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January 28th, 2012

Other materials stories that may be of interest

Published on January 28th, 2012 | By: pwray@ceramics.org

Computer simulations show that metal oxides in water go through many short-lived shapes and structures (see story below). Credit: William Casey, UC Davis.

Check ’em out:

Scorpions inspire scientists in making tougher surfaces for machinery

Researchers studied the bumps and grooves on the scorpions’ backs, scanning the creatures with a 3D laser device and developing a computer program that modeled the flow of sand-laden air over the scorpions. The team used the model in computer simulations to develop actual patterned surfaces to test which patterns perform best. At the same time, the erosion tests were conducted in the simple erosion wind tunnel for groove surface bionic samples at various impact conditions. Their results showed that a series of small grooves at a 30-degree angle to the flowing gas or liquid give steel surfaces the best protection from erosion.

US inactivity regarding strategic materials criticized at Washington hearing

At a hearing Jan. 26 before the U.S.-China Economic and Security Review Commission, Jeff Green testified that the US has lost critical supply chain capabilities and significant technological capital to China and that the lack of a deliberately thought-out U.S. policy for strategic and critical materials has resulted in economic and national security vulnerabilities. The hearing on “China’s Global Quest for Resources and Implications for the United States” examined Chinese efforts to acquire and manage various natural resources. Green president of the J.A. Green & Co., assists industrial clients in government relations, business development and strategic planning matters and is the former staff director to the House Armed Services Subcommittee on Readiness.

Imaging ‘invisible’ dopant atoms in semiconductor nanocrystals

In semiconductor nanocrystals, the physical effects of deliberately included impurities, called dopants, may depend on the dopant position with the crystal. To date, there has not been an effective technique to determine the location of individual dopant atoms in nanocrystals. IRG-4 researchers demonstrated that a combination of scanning transmission electron microscopy and electron energy loss spectroscopy can be used to reveal the position of such “invisible” dopants.he physical effects of deliberately included impurities, called dopants, may depend on the dopant position with the crystal. To date, there has not been an effective technique to determine the location of individual dopant atoms in nanocrystals. IRG-4 researchers demonstrated that a combination of scanning transmission electron microscopy and electron energy loss spectroscopy can be used to reveal the position of such “invisible” dopants.

Nano research could impact flexible electronic devices

A discovery by a research team at North Dakota State University, Fargo, and the National Institute of Standards and Technology, shows that the flexibility and durability of carbon nanotube films and coatings are intimately linked to their electronic properties. The research could one day impact flexible electronic devices such as solar cells and wearable sensors.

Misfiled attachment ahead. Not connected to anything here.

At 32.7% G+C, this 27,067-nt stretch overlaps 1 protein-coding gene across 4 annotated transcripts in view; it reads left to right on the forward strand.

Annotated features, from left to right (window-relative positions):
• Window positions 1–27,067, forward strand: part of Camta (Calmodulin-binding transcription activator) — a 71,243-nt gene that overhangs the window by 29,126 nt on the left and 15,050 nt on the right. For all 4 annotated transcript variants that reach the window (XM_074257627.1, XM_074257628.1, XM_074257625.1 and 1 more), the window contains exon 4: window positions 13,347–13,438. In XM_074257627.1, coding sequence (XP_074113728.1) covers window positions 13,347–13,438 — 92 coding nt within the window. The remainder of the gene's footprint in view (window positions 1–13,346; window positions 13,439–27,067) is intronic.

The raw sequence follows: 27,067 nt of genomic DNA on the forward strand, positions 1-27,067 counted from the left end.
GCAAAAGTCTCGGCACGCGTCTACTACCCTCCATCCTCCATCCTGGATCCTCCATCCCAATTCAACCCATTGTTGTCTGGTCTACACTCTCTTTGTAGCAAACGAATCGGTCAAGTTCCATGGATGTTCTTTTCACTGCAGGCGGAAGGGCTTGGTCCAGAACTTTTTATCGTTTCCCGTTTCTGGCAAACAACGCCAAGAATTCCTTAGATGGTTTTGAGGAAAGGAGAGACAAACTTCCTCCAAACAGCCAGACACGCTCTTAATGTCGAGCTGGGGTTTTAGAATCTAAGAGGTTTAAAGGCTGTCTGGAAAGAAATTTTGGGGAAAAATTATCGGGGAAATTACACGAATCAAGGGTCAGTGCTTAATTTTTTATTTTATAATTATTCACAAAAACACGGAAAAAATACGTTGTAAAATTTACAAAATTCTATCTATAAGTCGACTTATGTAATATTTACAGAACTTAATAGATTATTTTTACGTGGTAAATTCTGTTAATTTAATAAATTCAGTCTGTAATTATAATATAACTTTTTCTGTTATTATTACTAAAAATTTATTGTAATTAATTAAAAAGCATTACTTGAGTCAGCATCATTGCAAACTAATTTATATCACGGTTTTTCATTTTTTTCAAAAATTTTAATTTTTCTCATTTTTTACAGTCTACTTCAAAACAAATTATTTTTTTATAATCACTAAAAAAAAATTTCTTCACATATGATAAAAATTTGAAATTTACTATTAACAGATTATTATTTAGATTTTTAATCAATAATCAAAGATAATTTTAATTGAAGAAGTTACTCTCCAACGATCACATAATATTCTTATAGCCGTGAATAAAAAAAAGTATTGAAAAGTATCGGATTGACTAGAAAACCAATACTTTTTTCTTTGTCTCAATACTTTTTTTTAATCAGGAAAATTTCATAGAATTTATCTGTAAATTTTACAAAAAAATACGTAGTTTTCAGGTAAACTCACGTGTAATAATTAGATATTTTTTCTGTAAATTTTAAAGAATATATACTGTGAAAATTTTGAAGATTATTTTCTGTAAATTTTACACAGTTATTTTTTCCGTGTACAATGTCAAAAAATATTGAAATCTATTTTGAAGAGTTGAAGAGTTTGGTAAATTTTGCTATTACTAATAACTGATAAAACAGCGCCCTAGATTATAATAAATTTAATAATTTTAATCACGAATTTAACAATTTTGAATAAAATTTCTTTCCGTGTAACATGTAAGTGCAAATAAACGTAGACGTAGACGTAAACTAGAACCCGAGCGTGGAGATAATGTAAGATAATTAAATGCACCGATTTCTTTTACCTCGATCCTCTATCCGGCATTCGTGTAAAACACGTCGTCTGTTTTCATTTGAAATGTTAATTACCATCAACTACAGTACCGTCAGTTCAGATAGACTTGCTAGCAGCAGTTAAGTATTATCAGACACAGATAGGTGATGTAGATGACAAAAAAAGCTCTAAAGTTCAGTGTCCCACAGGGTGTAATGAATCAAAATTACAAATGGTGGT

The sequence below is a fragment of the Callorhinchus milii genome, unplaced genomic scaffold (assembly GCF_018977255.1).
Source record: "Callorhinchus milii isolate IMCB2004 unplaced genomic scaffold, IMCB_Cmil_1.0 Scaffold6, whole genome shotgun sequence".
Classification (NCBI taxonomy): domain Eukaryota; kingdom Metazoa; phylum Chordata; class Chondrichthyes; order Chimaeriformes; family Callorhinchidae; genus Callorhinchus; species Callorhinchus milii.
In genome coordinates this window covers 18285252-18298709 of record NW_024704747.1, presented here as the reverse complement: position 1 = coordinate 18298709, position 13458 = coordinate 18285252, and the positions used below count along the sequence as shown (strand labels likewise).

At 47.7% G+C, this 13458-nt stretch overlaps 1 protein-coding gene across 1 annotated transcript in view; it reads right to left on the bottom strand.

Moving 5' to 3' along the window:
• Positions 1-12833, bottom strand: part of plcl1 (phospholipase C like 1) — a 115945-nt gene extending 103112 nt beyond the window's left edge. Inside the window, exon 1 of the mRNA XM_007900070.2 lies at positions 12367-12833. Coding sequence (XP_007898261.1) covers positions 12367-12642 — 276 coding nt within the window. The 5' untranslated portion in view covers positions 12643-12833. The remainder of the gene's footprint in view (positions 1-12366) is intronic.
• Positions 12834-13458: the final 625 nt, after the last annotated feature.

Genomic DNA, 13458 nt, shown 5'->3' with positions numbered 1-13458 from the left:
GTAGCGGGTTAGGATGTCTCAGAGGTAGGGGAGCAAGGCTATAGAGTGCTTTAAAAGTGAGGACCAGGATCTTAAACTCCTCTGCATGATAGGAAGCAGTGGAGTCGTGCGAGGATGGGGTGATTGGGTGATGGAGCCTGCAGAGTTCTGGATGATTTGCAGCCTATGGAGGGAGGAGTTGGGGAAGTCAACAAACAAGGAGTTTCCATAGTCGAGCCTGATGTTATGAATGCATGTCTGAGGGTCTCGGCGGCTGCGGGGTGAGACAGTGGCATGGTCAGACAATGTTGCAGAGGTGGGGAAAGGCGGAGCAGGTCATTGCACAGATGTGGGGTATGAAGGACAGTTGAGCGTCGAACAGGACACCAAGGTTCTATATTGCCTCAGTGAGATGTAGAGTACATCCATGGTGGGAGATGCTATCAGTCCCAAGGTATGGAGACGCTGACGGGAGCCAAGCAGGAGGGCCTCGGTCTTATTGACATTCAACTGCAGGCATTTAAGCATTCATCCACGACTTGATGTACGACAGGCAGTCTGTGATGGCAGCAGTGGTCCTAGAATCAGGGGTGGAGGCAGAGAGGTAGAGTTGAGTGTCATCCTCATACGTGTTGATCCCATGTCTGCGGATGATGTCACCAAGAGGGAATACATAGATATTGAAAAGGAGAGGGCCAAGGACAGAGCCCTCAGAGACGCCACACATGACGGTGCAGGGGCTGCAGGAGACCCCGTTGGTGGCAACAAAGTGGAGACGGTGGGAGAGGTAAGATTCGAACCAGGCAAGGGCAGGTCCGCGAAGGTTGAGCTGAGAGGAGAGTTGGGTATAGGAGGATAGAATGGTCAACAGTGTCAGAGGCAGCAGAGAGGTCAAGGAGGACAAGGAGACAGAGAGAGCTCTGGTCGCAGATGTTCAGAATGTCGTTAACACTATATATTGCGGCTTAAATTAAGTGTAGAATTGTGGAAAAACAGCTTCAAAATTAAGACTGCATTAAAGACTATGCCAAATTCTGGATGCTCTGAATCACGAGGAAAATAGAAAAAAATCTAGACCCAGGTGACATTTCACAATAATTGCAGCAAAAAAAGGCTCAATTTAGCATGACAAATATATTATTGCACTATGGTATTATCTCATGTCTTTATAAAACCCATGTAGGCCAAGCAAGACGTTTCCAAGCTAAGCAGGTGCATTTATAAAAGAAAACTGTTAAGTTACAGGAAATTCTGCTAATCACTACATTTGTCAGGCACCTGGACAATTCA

Metal oxide simulations could help green technology

University of California, Davis, researchers have proposed a radical new way of thinking about the chemical reactions between water and metal oxides, the most common minerals on Earth. Using computer simulations and comparing the resulting animations with lab experiments they found that the behavior of an atom on the surface of the cluster can be affected by an atom some distance away. Instead of moving through a sequence of transitional forms, as had been assumed, metal oxides interacting with water fall into a variety of “metastable states” – short-lived intermediates, the researchers found.

Team develops cheaper way of separating nanotubes

Researchers in London have developed a cheaper way of producing high-quality carbon nanotubes in larger quantities than existing methods. A team from the London Center for Nanotechnology has licensed the process, which separates nanotubes into usable quantities without damaging them, to German-based industrial gases company the Linde Group. LCN’s solution was to charge the nanotubes with electrons so that they naturally repel each other, by reacting them with an alkali metal such as sodium in a solution of ammonia. This solution of separated nanotubes can then be used for manufacturing things such as composites, or the nanotubes can be precipitated out of the solution.

Collaborative learning in networks

“We found that collective exploration improved average success over independent exploration because good solutions could diffuse through the network. In contrast to prior work, however, we found that efficient networks outperformed inefficient networks, even in a problem space with qualitative properties thought to favor inefficient networks. We explain this result in terms of individual-level explore-exploit decisions, which we find were influenced by the network structure as well as by strategic considerations and the relative payoff between maxima. We conclude by discussing implications for real-world problem solving and possible extensions.”


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